Five groups of mice (n = 6), were orally treated (p.o.) with the EAD (30–300 mg/kg). A separate control group was orally administered the vehicle (saline plus tween 80 0.5%). Another group of mice was treated subcutaneously with the anti-inflammatory drug dexamethasone (1 mg/kg). After 1 h, the animals received a 50-μl subcutaneous (s.c.) injection of Cg (300 μg/paw) dissolved in sterile 0.9% saline in the right hindpaw. The contralateral paw was injected with saline and used as the control. The thickness of paw oedema was measured using a digital micrometer [23] 1 h before any treatment and at several time points (1, 2, and 4 h) after the injection of Cg. The results are expressed in μm, and the difference between the basal and post-injection values are quantified as oedema.

Determination of myeloperoxidase (MPO) activity

To investigate whether oral treatment with EAD (30 and 300 mg/kg) or vehicle could affect the cellular migration induced by Cg, the myeloperoxidase activity was measured. Animals were euthanised 6 h after Cg injection, as described previously [24]. For MPO activity, the tissue was homogenised in 5% (w/v) of 80 mM phosphate buffer (pH 5.4) containing 0.5% hexadecyltrimethylammonium bromide. The homogenate was centrifuged at 3200 rpm and 4°C for 20 min. Aliquots (30 μl) of each supernatant were mixed with 100 μl of 80 mM phosphate buffer, 85 μl of 0.22 M phosphate buffer and 15 μl of 0.017% H2O2 on a 96-well plate. The reaction was triggered with 20 μl of 3,3,3-tetramethylbenzidine (dissolved in N,N-dimethylformamide). The plate was kept at 37°C for 3 min, after which the reaction was stopped by adding 30 μl of 1.46 M sodium acetate, pH 3.0. The enzymatic activity was determined by measuring the optical density at 630 nm and is expressed as the mOD per milligram of protein.

Antiproliferative assay

The National Cancer Institute, Frederick MA/USA, kindly provided nine human cancer cell lines: U251 (glioma, CNS), UACC-62 (melanoma), MCF-7 (breast), NCI-ADR/RES (ovarian expressing phenotype multiple drug resistance), 786–0 (renal), NCI-H460 (lung, non-small cells), PC-3 (prostate), OVCAR-03 (ovarian), k-562 (leukaemia) and HT29 (colon). VERO (green monkey kidney cells), a normal cell line, was also used. The stock and experimental cultures were grown in medium containing 5 mL of RPMI 1640 (GIBCO BRL) supplemented with 5% foetal bovine serum (GIBCO BRL).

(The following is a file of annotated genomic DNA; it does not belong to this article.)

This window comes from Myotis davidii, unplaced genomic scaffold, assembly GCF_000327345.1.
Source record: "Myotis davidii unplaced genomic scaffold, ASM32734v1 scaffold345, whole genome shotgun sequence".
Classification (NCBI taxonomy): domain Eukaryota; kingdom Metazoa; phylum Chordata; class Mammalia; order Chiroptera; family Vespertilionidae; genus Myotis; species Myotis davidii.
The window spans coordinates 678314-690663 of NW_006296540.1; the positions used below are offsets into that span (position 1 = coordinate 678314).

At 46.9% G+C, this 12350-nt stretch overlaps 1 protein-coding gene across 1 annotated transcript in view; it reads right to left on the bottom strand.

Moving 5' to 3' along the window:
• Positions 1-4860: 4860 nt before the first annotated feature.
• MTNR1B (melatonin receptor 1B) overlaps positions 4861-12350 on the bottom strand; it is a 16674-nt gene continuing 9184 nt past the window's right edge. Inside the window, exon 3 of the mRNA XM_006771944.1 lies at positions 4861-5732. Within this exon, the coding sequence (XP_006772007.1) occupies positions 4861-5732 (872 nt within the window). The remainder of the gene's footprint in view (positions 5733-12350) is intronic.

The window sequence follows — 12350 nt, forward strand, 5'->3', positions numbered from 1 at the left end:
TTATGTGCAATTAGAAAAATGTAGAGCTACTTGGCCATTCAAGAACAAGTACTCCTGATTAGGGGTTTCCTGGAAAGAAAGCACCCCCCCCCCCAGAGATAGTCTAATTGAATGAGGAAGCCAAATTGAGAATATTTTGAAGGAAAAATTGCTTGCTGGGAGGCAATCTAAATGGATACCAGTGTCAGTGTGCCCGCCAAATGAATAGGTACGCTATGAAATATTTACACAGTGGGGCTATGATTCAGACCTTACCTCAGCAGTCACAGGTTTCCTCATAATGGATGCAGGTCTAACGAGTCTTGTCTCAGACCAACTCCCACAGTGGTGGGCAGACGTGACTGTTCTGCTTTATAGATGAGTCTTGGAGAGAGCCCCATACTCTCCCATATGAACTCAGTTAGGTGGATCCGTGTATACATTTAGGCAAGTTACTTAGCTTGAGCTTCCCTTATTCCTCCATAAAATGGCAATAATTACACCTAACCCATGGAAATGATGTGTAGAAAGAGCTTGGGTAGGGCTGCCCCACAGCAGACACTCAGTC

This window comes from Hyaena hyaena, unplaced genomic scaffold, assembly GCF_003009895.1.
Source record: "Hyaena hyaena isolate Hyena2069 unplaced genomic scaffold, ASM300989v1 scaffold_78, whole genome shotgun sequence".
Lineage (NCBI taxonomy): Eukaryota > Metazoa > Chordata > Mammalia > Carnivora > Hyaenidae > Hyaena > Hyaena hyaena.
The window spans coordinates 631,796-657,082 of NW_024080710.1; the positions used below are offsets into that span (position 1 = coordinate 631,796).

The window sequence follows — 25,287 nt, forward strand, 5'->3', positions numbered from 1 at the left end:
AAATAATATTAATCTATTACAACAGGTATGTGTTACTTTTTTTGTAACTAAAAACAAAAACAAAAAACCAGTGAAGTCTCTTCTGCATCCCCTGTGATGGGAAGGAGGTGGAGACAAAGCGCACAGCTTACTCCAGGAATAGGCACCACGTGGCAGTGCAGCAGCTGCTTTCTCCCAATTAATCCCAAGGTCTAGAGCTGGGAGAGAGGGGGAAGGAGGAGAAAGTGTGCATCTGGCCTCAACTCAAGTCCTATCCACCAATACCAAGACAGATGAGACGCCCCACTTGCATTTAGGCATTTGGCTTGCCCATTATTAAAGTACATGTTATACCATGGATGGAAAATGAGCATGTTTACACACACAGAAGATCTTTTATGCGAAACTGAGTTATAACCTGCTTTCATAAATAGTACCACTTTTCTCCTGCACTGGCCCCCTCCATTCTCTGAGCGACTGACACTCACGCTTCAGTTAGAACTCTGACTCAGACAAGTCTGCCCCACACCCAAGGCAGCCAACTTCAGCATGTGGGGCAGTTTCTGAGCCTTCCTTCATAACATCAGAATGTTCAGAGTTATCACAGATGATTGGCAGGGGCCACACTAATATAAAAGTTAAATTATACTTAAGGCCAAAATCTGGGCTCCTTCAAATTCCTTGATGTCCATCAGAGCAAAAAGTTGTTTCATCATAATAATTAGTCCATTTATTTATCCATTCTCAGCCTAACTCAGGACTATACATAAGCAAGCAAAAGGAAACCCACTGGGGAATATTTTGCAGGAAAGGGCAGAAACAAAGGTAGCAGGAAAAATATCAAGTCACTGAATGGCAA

The stock cultures were grown in 5 mL of RPMI-1640 (GIBCO BRL) supplemented with 5% foetal bovine serum (FBS, GIBCO). A penicillin:streptomycin mixture (1000 U/mL:1000 μg/mL, 1 mL/L RPMI, Nutricel) was added to the experimental cultures.

The cells were plated in 96-well plates (100 μL cells/well) and exposed to different concentrations of the EAD (0.25, 2.5, 25 and 250 μg/mL) in DMSO/RPMI (0.1% v/v) at 37°C and 5% CO2 for 48 h. The final DMSO concentration did not affect cell viability. The cells were then fixed with a trichloroacetic acid solution (50%, v/v), and cell proliferation was determined via spectrophotometric quantification (540 nm, Molecular Devices Versa Max Microplate Reader) of the cellular protein content using a sulphorhodamine B assay [25]. Doxorubicin (0.025-25 μg/mL) was used as a positive control. Three measurements were obtained: first at time zero (T o , at the beginning of incubation) and then 48 h post-incubation for both the compound-free (C) and tested (T) cells. Cell proliferation was determined using the equation 100 x [(T - T o )/C - T o . A cytostatic effect was observed when TT o , while a cytocidal effect occurred when T < T o . The experiments were performed in triplicate.


1,1-Diphenyl-2-picrylhydrazyl (DPPH), butylated hydroxytoluene (BHT) λ-carrageenan (Cg), Tween 80, dexamethasone, trichloroacetic acid and doxorubicin were purchased from Sigma Chemical Co. (MO, USA). Analytical-grade methanol, hexane, anhydrous sodium sulphate and DMSO were obtained from Vetec (RJ, Brazil).

Results and discussion

The free radical scavenging activity was initially evaluated for the crude methanol extract of A. dioica (EAD). The results (Table 1) show that the EAD possesses significant free radical scavenging activity, with an IC50 of 17.84 μg/mL. The fractionation of this extract by solvent partition yielded the hexane (HF), chloroform (CF), ethyl acetate (EAF), and hydromethanol (HMF) fractions, which were tested for their antioxidant ability toward the radical DPPH. A comparison of the obtained IC50 data (Table 1) indicated potent activity for the EAF and HMF fractions, with IC50 values of 8.53 μg/mL and 10.53 μg/mL, respectively, which was comparable to that of the commercial antioxidant BHT.